I know there are women out there who lean towards excessive cardio, because the general idea is that weight training will bulk them up. Of course this is the furthest thing from the truth because a) women don’t produce enough testosterone to be “built like a man” strictly from lifting weights, b) bulking up includes being in a caloric surplus (consuming more calories than you are burning) and c) the women who many of these people see with physiques that are “manly” are either competitors or they have used anabolic agents to help them reach THEIR goal of achieving the look you see.
Shoutout to my awesome client Kelly B. for this topic
Luckily, more and more women are catching on and seeing the benefits of resistance training; even though some still believe in lifting lighter weights for millions of repetitions to “tone up”. There are still a few misconceptions out there plaguing women when it comes to resistance training. The biggest one is what I mentioned before…lifting lighter weights for higher repetitions to “tone up” out of fear of being built like a man. And the other one is chest training – which is why you’re here. So let’s cover 3 common questions/concerns women have when it comes to training chest.
Q) Won’t training my chest make my boobs smaller?
A) Exercise in general will reduce your chest size. So, it’s not specific to doing chest exercises. Your boobs are made up of fat and when you exercise, you’re losing body fat from all over your body which [unfortunately for some] includes your boobs. But while some may frown at the thought of their breasts getting smaller, it should be noted that this helps achieve the “lift” many women are looking for – especially those who have given birth. Keep in mind, the amount of “boob-age” you lose is not a significant amount and like everything else with fitness…it depends on the individual.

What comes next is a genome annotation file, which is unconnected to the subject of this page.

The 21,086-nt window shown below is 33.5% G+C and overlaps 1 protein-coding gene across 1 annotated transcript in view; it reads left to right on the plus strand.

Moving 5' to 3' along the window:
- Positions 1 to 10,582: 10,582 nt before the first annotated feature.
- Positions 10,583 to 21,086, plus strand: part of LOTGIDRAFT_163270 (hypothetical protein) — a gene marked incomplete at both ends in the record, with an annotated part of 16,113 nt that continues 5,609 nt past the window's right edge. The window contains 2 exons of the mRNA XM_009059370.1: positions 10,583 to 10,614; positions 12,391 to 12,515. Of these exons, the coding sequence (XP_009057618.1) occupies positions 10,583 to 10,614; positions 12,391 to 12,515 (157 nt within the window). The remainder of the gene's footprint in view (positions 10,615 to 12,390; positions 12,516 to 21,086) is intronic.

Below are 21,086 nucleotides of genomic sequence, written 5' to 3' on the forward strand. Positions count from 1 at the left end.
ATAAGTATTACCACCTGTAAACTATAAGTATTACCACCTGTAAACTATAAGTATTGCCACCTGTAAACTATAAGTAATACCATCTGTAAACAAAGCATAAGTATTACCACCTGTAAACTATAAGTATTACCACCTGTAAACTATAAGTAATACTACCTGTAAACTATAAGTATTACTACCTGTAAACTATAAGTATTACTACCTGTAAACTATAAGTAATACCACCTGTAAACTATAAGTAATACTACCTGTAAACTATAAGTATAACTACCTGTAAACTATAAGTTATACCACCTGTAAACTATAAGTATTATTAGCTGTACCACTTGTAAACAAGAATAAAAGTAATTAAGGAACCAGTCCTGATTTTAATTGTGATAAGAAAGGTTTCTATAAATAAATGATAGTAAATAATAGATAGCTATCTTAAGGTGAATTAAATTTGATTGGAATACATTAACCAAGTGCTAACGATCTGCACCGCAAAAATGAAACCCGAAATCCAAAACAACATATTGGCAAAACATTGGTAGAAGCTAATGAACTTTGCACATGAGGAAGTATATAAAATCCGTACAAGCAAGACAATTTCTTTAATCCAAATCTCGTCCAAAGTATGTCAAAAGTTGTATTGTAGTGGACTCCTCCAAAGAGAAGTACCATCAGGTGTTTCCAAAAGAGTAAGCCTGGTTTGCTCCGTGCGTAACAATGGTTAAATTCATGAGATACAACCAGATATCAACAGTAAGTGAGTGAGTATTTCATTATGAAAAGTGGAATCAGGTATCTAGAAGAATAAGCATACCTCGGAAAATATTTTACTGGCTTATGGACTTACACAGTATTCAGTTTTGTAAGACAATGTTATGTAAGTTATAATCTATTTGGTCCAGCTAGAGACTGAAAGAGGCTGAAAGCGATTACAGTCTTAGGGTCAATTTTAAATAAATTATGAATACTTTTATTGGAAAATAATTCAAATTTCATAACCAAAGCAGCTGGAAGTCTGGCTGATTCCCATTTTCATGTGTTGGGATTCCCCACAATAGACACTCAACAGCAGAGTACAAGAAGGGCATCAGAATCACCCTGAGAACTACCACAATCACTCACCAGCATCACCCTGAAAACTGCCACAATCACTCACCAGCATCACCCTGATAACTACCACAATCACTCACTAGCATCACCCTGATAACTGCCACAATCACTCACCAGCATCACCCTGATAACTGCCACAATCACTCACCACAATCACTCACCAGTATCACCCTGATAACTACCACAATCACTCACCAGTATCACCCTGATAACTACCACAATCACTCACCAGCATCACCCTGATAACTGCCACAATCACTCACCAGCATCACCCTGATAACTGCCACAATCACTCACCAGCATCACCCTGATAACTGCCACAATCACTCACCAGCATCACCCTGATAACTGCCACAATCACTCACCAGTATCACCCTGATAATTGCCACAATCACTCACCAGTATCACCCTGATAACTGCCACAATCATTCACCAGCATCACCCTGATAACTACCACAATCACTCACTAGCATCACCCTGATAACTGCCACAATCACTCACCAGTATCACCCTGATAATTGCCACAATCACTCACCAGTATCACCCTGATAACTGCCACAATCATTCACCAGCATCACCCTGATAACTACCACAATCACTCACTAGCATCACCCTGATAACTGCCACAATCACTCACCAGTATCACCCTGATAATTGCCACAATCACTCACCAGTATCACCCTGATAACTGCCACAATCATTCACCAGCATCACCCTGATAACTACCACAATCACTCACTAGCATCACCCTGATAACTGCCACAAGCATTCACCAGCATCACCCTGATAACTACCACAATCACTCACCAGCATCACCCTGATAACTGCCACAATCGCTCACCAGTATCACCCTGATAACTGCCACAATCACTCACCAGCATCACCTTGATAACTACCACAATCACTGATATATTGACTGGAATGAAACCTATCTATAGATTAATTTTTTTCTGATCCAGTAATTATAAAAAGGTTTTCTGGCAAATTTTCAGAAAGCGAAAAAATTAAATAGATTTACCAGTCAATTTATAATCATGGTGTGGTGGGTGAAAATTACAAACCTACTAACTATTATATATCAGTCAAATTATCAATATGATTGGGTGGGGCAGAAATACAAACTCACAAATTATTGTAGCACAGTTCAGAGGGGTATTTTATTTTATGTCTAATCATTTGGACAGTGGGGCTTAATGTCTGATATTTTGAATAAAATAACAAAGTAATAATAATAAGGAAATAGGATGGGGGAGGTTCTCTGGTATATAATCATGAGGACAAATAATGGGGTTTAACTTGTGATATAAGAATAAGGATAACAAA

Q) Will bench pressing make me look like a man?
A) I get it. Men brag about their bench press and it used to be the way the gym gorilla earned his reputation. So it’s easy to assume that you, as a woman, will morph into the gorilla beast you associate with the exercise. It’s simply not true. The bench press, or any other chest exercise for that matter, helps develop various muscles in the upper body. That silver back gorilla looking fella? Yeah, he has genetics, testosterone and a likely a diet to support his frame and his strength. You can’t look at him, or people like him, and assume that result is universal for everyone.
Q) I’m not a Powerlifter/Bodybuilder – so why should I train my chest?
A) A great deal of women struggle with upper body strength. Obviously, your goal doesn’t have to be of a competitive nature to improve your upper body strength. Think about everyday functions and the long term. Surely you want to be able to do something simple like..push your own body weight or not struggle to do some of the more simple things in life. Most women tend to focus more on legs and abs – leaving upper body in the taboo category of “what will make me manly”. Training your chest incorporates more than just your pectoral muscles. You are training your shoulders, triceps, core and burning calories. You are working towards that overall “fit” and “toned” look you’ve always wanted.
You shouldn’t avoid doing chest exercises out of fear of looking like a man or losing your feminine features. Think about what you’re gaining – strength, a more sculpted physique and overall balance. If you’re not completely comfortable with training chest regularly, then sneak it in with other upper body training days. But don’t run from it. -T.H.E.